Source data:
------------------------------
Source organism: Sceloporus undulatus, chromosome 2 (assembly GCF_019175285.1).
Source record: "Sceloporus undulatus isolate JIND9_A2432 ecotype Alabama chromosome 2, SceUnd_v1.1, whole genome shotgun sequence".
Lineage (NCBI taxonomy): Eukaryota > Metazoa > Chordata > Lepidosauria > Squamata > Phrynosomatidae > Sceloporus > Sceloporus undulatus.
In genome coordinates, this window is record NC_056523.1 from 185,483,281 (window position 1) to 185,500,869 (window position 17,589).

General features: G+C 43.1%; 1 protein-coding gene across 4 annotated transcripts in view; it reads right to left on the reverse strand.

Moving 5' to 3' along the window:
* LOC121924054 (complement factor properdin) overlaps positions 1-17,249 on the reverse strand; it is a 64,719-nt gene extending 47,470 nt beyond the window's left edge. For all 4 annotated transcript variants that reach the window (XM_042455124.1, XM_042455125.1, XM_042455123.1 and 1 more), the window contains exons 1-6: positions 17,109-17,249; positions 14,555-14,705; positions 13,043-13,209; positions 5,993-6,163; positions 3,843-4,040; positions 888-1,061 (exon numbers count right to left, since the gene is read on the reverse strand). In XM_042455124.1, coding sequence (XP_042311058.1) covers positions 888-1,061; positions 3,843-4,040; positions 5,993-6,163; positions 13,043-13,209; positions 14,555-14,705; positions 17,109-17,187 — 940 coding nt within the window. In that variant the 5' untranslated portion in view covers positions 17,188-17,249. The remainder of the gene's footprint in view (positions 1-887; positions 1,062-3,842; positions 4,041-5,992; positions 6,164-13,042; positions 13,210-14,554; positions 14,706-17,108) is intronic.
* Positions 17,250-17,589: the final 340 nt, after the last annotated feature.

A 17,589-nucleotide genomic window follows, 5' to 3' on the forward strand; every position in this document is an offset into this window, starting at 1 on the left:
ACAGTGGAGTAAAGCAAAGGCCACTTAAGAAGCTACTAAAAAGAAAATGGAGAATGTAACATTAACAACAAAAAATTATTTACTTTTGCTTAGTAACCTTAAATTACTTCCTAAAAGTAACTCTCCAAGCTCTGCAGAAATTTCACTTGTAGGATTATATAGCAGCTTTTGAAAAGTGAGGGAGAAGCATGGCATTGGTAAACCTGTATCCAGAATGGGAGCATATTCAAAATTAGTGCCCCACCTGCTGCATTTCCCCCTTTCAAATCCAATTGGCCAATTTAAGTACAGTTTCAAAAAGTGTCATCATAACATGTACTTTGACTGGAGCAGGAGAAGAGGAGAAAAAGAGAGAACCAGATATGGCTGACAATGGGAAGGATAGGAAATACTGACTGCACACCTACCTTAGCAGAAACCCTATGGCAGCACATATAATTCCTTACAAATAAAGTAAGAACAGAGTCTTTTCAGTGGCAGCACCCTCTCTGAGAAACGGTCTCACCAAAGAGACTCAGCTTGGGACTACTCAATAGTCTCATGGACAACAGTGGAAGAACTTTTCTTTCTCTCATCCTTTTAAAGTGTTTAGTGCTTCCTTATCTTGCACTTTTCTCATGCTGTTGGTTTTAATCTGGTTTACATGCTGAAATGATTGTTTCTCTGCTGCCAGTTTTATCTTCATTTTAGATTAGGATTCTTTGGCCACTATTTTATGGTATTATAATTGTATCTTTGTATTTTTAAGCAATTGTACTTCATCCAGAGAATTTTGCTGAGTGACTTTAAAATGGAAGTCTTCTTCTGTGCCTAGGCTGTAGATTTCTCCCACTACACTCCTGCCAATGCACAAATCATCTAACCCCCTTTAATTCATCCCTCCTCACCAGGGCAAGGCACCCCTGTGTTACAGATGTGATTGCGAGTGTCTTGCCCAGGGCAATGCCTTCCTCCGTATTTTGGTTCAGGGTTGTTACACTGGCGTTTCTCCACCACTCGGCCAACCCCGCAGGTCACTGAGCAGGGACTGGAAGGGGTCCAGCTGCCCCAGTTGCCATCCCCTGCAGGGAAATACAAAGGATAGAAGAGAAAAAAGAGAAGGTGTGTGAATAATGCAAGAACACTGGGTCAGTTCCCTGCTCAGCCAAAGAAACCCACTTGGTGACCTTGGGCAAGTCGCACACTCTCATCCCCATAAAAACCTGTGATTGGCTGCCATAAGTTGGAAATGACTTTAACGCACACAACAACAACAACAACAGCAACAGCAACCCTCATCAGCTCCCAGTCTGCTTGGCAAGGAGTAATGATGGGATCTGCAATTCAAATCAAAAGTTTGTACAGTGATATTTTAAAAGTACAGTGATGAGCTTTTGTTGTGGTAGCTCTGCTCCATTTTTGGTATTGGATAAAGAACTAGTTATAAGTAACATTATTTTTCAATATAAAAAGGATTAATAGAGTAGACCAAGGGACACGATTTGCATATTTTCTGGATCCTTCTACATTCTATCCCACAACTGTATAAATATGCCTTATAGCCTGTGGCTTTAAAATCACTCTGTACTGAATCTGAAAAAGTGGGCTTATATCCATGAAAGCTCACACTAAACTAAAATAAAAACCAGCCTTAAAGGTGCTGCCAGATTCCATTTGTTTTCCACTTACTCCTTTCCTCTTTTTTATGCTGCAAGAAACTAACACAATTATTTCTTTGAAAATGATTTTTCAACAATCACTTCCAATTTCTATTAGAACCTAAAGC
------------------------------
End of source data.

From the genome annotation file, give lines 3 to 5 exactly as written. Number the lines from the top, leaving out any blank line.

Lineage (NCBI taxonomy): Eukaryota > Metazoa > Chordata > Lepidosauria > Squamata > Phrynosomatidae > Sceloporus > Sceloporus undulatus.
In genome coordinates, this window is record NC_056523.1 from 185,483,281 (window position 1) to 185,500,869 (window position 17,589).

General features: G+C 43.1%; 1 protein-coding gene across 4 annotated transcripts in view; it reads right to left on the reverse strand.